public void onNext(HelloReply value) {
    // Process response
  }
  @Override
  public void onCompleted() {
    // Done
  }
  @Override
  public void onError(Throwable t) {
    // Something went bad
  }
});

Message level API

The client provides a message level API to interact directly with protobuf encoded gRPC messages.

Tip
the client message level API can be used with the server message level API to write a gRPC reverse proxy

Such API is useful when you are not interested in the content of the messages, and instead you want to forward them to another service, e.g. you are writing a proxy.

Future<GrpcClientRequest<Buffer, Buffer>> requestFut = client.request(server);

requestFut.onSuccess(request -> {

  // Set the service name and the method to call
  request.serviceName(ServiceName.create("helloworld", "Greeter"));
  request.methodName("SayHello");

  // Send the protobuf request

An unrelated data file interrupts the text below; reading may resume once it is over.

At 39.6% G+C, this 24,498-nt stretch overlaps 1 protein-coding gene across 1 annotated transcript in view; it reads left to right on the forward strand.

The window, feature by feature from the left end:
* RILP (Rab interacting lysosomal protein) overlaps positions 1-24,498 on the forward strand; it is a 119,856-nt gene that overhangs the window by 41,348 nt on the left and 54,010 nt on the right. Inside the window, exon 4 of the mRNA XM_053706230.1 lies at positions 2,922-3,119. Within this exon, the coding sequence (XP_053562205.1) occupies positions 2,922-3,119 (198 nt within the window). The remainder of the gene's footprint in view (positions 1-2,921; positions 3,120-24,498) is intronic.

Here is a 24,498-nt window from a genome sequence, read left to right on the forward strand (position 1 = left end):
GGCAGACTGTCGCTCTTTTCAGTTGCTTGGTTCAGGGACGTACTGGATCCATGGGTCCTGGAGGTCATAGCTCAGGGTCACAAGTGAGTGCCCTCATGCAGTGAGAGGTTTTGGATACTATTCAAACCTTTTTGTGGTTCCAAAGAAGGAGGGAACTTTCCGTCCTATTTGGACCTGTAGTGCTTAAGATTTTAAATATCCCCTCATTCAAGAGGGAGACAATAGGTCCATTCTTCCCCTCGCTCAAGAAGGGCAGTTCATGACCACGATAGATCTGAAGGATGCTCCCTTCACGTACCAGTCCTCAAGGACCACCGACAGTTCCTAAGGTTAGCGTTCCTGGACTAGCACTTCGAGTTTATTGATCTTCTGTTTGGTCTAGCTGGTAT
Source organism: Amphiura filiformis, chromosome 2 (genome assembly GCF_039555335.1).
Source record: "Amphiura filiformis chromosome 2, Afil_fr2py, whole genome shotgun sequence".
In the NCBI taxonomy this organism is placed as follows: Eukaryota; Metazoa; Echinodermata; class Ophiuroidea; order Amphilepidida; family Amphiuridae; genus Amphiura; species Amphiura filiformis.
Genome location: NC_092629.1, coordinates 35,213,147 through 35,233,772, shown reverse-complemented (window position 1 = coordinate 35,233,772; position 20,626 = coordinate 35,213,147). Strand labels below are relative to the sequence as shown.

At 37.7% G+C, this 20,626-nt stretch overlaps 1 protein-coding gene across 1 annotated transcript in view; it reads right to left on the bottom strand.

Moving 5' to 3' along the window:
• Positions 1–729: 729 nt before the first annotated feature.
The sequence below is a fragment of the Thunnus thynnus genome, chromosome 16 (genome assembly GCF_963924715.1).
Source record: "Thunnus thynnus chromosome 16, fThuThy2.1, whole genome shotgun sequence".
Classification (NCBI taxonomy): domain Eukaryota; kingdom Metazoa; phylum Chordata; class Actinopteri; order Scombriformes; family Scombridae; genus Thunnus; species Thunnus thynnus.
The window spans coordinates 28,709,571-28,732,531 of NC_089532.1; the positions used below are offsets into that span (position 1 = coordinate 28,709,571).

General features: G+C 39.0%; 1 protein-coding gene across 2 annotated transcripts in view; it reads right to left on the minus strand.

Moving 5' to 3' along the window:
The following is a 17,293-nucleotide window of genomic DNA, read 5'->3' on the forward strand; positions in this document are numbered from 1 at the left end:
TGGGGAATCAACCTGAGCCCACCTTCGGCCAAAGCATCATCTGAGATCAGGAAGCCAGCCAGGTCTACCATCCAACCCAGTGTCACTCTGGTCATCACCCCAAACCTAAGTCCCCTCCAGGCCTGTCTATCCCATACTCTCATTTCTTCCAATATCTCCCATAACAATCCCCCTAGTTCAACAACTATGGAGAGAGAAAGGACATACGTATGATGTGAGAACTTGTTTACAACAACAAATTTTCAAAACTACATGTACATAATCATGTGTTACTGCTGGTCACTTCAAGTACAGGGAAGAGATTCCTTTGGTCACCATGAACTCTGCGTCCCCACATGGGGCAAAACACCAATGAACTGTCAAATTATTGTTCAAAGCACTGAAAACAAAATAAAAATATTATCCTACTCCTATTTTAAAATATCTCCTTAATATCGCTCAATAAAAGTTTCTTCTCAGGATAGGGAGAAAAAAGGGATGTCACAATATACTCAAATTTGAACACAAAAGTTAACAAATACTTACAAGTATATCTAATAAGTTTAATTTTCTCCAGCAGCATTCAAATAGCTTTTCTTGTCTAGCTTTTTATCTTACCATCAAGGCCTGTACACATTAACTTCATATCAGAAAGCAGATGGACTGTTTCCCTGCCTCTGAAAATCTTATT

request.end(protoHello);

  // Handle the response
  Future<GrpcClientResponse<Buffer, Buffer>> responseFut = request.response();
  responseFut.onSuccess(response -> {
    response.handler(protoReply -> {
      // Handle the protobuf reply
    });
  });
});

You can also set a messageHandler to handle GrpcMessage, such messages preserve the server encoding.

Future<GrpcClientRequest<Buffer, Buffer>> requestFut = client.request(server);

requestFut.onSuccess(request -> {

  // Set the service name and the method to call
  request.serviceName(ServiceName.create("helloworld", "Greeter"));
  request.methodName("SayHello");

  // Send the protobuf request
  request.endMessage(GrpcMessage.message("identity", protoHello));

  // Handle the response
  Future<GrpcClientResponse<Buffer, Buffer>> responseFut = request.response();
  responseFut.onSuccess(response -> {
    response.messageHandler(replyMessage -> {
      System.out.println("Got reply message encoded as " + replyMessage.encoding());
    });
  });
});

The writeMessage and endMessage will handle the message encoding:

  • when the message uses the response encoding, the message is sent as is

  • when the message uses a different encoding, it will be encoded, e.g. compressed or uncompressed